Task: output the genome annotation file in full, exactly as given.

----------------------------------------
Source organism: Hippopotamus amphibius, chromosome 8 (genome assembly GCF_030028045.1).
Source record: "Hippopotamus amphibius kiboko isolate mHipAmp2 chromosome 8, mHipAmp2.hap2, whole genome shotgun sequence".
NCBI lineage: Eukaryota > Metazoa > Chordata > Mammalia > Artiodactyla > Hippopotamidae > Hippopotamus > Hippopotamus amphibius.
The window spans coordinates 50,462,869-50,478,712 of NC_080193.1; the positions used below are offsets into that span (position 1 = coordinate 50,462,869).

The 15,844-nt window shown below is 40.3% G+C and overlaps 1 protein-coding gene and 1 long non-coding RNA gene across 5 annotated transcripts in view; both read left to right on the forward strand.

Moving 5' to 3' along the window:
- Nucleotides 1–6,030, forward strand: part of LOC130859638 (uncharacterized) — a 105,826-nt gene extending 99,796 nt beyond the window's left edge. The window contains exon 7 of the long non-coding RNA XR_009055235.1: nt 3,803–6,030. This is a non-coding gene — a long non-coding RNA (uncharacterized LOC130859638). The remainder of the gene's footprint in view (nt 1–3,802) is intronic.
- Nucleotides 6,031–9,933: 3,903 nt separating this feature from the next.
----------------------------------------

Source organism: Hippopotamus amphibius, chromosome 8 (genome assembly GCF_030028045.1).
Source record: "Hippopotamus amphibius kiboko isolate mHipAmp2 chromosome 8, mHipAmp2.hap2, whole genome shotgun sequence".
NCBI lineage: Eukaryota > Metazoa > Chordata > Mammalia > Artiodactyla > Hippopotamidae > Hippopotamus > Hippopotamus amphibius.
The window spans coordinates 50,462,869-50,478,712 of NC_080193.1; the positions used below are offsets into that span (position 1 = coordinate 50,462,869).

The 15,844-nt window shown below is 40.3% G+C and overlaps 1 protein-coding gene and 1 long non-coding RNA gene across 5 annotated transcripts in view; both read left to right on the forward strand.

Moving 5' to 3' along the window:
- Nucleotides 1–6,030, forward strand: part of LOC130859638 (uncharacterized) — a 105,826-nt gene extending 99,796 nt beyond the window's left edge. The window contains exon 7 of the long non-coding RNA XR_009055235.1: nt 3,803–6,030. This is a non-coding gene — a long non-coding RNA (uncharacterized LOC130859638). The remainder of the gene's footprint in view (nt 1–3,802) is intronic.
- Nucleotides 6,031–9,933: 3,903 nt separating this feature from the next.